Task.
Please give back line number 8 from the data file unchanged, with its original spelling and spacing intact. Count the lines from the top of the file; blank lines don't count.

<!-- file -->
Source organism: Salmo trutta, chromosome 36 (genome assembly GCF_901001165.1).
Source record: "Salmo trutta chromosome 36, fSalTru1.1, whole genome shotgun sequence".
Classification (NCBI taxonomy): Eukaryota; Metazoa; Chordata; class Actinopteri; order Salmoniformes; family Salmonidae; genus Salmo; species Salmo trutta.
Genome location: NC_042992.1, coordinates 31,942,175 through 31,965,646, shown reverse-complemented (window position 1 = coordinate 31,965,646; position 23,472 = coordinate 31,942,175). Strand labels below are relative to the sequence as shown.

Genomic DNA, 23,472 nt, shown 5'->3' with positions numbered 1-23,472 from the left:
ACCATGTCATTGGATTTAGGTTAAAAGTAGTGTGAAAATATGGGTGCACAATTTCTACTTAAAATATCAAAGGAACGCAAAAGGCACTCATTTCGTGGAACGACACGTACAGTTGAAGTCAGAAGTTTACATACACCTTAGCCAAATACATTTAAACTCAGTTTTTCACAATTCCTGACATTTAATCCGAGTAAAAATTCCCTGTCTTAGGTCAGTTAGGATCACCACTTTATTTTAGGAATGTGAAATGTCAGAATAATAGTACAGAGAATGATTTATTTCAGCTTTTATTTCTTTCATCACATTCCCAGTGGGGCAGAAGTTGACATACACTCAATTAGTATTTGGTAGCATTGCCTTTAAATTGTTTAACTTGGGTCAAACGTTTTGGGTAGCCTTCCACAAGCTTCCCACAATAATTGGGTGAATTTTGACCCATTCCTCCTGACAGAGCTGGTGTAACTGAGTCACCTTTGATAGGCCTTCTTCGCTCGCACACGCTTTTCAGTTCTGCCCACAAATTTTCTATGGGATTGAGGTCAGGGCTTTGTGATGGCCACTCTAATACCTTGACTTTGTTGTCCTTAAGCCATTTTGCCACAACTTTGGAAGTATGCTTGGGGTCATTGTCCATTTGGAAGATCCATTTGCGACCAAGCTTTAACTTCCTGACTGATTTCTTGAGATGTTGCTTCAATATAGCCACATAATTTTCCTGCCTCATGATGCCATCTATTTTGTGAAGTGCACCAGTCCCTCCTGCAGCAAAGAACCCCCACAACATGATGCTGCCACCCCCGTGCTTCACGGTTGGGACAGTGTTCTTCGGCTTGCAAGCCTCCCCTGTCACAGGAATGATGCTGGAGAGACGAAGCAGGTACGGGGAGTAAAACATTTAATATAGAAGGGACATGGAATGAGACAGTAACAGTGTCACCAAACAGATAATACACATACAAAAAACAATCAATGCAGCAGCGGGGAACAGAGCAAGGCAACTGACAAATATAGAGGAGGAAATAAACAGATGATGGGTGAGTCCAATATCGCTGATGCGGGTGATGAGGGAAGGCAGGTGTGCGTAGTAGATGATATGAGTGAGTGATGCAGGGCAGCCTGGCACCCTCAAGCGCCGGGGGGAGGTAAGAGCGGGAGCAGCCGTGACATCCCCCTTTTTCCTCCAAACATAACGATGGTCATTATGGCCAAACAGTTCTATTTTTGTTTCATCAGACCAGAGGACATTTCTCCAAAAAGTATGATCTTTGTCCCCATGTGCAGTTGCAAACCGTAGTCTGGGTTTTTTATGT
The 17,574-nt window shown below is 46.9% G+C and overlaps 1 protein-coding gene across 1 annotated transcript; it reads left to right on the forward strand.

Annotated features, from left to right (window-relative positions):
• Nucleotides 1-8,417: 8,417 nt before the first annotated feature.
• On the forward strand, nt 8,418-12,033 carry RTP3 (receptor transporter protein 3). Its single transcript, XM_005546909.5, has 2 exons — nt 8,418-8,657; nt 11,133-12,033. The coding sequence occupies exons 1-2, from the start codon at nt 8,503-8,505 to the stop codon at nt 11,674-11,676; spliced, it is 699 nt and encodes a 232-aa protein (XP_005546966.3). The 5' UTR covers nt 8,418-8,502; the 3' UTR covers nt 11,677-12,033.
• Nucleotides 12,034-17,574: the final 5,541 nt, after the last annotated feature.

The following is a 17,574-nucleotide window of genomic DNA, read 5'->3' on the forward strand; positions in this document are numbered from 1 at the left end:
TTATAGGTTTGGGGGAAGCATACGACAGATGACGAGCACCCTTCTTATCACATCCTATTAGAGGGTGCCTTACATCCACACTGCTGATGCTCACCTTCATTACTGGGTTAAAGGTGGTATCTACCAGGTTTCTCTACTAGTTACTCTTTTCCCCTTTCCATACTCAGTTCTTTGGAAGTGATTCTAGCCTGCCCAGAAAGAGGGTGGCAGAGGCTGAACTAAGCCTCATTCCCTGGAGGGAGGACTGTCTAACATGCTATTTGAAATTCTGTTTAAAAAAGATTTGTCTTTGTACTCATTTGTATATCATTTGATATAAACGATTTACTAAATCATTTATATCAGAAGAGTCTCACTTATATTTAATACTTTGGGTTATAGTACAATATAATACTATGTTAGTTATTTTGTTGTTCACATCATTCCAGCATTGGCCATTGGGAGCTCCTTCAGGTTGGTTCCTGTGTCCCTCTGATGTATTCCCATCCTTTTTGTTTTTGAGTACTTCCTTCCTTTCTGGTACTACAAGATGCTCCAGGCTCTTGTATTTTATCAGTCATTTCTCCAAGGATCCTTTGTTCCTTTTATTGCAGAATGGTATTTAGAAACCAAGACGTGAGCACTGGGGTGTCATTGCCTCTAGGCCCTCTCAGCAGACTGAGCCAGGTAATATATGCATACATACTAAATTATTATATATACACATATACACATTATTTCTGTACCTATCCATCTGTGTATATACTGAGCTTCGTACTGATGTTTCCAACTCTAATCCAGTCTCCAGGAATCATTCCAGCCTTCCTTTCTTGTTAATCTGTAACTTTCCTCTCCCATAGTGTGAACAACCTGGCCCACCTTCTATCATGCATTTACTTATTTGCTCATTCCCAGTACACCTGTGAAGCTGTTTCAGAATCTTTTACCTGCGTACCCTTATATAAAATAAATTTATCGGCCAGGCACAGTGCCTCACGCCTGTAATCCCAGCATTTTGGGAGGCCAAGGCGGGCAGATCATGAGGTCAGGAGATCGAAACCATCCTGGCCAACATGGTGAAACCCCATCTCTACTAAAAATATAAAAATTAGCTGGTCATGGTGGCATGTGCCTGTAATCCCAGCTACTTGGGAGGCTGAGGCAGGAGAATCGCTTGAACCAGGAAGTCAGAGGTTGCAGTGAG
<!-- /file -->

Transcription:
Annotated features, from left to right (window-relative positions):